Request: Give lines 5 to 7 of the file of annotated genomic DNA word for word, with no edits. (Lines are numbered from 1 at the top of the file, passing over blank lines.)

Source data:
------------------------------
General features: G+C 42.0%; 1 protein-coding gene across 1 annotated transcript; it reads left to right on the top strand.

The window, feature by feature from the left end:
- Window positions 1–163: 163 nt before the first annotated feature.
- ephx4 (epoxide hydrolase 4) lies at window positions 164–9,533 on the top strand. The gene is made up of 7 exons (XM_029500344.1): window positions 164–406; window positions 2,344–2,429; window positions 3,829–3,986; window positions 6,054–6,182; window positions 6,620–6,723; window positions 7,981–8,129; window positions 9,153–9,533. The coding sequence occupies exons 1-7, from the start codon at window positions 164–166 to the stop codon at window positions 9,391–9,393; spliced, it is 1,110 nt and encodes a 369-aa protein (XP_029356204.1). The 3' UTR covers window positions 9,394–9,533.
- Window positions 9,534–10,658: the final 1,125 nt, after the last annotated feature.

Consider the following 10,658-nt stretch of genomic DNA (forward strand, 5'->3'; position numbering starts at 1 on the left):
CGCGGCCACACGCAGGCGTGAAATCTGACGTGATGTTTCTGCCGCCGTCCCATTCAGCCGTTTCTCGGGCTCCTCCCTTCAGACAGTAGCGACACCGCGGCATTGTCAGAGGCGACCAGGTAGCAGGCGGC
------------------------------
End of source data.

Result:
- Window positions 9,534–10,658: the final 1,125 nt, after the last annotated feature.

Consider the following 10,658-nt stretch of genomic DNA (forward strand, 5'->3'; position numbering starts at 1 on the left):
CGCGGCCACACGCAGGCGTGAAATCTGACGTGATGTTTCTGCCGCCGTCCCATTCAGCCGTTTCTCGGGCTCCTCCCTTCAGACAGTAGCGACACCGCGGCATTGTCAGAGGCGACCAGGTAGCAGGCGGC